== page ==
By: Alon Weinberg and Tom Nipravsky
Last week Deep Instinct announced TrickBooster to the world and revealed it has gained its operators a mouth-dropping database of over 250M email addresses. In our previous blog post we shared information on the extent of Trickbot’s success based on the variety of email addresses collected by Trickbooster from a wide array of government agencies, universities and leading corporations worldwide.
Since the previous blog was published, we’ve been very busy sharing our analysis and findings with partners, authorities and law-enforcement agencies. Yet, we’ve also dedicated our efforts in continuing to analyze and dig deeper into TrickBooster’s activity at the host level, its capabilities and evasion techniques. This blog post will focus on those aspects of TrickBooster.
As mentioned in our previous blog, TrickBooster is used as a second stage module dropped into a machine infected with TrickBot. As TrickBot has already been described and researched extensively, we will focus solely on TrickBooster.
Trickbooster’s First Stage
TrickBooster conceals its content very well. It stores its payload encrypted, decrypts it in runtime to be finally loaded and executes using Process Hollowing.
Trickbooster’s first stage consists of three components:
These components are extracted and run in the following order:
Now that we’ve reviewed the flow at a high-level, let’s get more technical and detailed.
The first thing TrickBooster does is look for a resource named FCVDSSXZA. After the resource is found it is copied to a buffer and then decoded in base64. For now, the resource is not fully opened and will be decrypted later. At the next step the malware concatenates strings using std:string and then decodes them in base64, this gives us a XORed shellcode – shellcode A. This step is repeated with different strings creating a second XORed shellcode – shellcode B.
Both of the shellcodes are extracted using a key to XOR them.
When both shellcodes are extracted TrickBooster creates three mapped files backed by the system paging file with RWX protection. Both shellcodes are copied to two of the mapped files and the resource is copied to the third.
TrickBooster is now ready to start the decryption of the resource. Shellcode B is executed and is in charge of decrypting the PE resource. It receives four arguments resourceSize, mappedResourceAddr, keySize, reversedKey.
The shellcode loads ADVAPI32.dll and then uses GetProcAddress for calling cryptography functions which will be used for the decryption. Now the shellcode creates an RSA2 key that will be used to later open the reversedKey. The reversedKey argument is reversed and then decrypted using the RSA2 key, this key is used for RC4 encryption/decryption.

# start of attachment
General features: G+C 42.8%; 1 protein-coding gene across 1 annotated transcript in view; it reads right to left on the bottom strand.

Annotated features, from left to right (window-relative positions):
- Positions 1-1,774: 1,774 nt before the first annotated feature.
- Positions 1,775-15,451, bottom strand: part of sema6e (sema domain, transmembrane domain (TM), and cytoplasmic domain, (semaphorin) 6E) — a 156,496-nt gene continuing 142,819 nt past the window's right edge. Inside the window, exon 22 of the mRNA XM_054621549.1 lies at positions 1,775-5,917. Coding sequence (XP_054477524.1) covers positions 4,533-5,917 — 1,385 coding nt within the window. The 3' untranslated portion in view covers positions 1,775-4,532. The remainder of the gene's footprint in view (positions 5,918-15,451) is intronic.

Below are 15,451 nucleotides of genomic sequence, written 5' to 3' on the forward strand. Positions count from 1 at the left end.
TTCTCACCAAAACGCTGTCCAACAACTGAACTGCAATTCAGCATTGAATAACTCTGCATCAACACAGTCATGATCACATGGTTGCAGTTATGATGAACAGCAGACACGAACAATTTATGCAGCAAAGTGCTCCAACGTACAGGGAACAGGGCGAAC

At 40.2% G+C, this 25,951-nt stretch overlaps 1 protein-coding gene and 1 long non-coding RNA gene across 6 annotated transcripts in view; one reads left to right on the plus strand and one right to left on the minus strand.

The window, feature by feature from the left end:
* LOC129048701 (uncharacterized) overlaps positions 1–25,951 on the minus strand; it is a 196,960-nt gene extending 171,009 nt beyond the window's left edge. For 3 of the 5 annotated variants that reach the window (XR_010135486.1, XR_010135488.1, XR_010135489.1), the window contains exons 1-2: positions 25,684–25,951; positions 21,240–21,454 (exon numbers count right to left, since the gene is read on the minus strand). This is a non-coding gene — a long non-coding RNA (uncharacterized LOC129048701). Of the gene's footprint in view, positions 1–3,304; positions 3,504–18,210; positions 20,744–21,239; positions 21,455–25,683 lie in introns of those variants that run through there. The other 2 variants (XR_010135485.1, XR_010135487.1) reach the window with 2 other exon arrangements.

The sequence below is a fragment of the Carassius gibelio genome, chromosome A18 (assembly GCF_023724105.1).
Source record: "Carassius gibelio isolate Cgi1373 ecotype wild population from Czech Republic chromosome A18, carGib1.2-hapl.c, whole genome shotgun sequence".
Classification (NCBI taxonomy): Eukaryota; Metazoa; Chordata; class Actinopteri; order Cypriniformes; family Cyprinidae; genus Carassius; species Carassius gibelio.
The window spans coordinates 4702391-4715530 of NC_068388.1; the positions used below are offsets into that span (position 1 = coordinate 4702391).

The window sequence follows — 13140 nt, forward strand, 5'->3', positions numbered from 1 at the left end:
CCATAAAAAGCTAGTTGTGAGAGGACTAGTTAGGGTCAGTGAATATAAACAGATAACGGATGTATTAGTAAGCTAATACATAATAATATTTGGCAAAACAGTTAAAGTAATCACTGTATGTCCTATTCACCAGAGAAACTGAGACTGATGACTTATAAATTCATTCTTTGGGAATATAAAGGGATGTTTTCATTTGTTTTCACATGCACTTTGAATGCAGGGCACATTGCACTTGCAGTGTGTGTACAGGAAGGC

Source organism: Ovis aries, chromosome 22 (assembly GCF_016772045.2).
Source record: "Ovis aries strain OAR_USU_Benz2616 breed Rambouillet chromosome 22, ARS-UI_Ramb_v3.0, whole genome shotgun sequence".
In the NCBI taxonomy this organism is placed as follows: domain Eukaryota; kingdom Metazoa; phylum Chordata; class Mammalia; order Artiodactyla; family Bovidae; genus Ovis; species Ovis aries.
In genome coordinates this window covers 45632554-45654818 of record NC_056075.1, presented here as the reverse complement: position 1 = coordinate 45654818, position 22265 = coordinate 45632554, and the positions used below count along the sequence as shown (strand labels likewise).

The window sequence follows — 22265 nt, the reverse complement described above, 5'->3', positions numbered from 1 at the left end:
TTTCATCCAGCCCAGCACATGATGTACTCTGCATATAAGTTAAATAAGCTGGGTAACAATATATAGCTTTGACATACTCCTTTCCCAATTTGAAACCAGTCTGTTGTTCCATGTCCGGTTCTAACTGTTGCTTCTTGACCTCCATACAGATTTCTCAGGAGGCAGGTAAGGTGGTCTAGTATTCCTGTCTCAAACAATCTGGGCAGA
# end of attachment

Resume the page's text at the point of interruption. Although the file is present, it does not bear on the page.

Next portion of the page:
Last, the shellcode opens the resource using the the RC4 key, to do so, it uses the function CryptEncrypt instead of CryptDecrypt since RC4 is synchronous.
When Shellcode B is done, Shellcode A is executed. The shellcode receives two arguments resourceSize, mappedResourceAddr. The purpose of this shellcode is to perform Process Hollowing to execute the resource.
The shellcode first finds kernel32 and ntdll by looking in the PEB, then a method also used by Meterpreter is utilized to find the needed functions (using ROR and a hash).
The path and command line of the current process are searched for and then a new suspended process is created using the path and command line found. The suspended process is used for the Process Hollowing of the resource.
The resource carries the main functionalities described in our previous blog post. An interesting flow that occurs when TrickBooster runs on 64B machines is the dropping of yet another module – TrickBooster second stage (which is a third stage taking TrickBot into account as well).
TrickBooster 2nd Stage
From our research of the internal module we’ve conducted so far, we’ve come to the conclusion that its sole purpose is to connect specifically to OUTLOOK in order to harvest email addresses. It does so by using Outlook MAPI (Outlook Messaging API). The second stage will iterate through every folder in the victim’s email (inbox, drafts, sent etc.) and collect the email addresses of both senders and recipients.
It then adds up all information into a zip file (using zlib) by dividing the zip into three files:
email_address – the file containing the domain that Outlook is connected to, and a list of email addresses
outlook_platform – whether Outlook is 32/64 bit
outlook_version – as the name implies, Outlook version
Right after writing the zip – this module terminates itself and control goes back to the parent process.
Our research into TrickBooster continues, as well as our monitoring of its activity in the wild. We will continue to update on our findings as they become available. So, stay tuned!
Additional Certs (so far only seen used to sign TrickBot, not TrickBooster)
TrickBooster hashes (SHA256)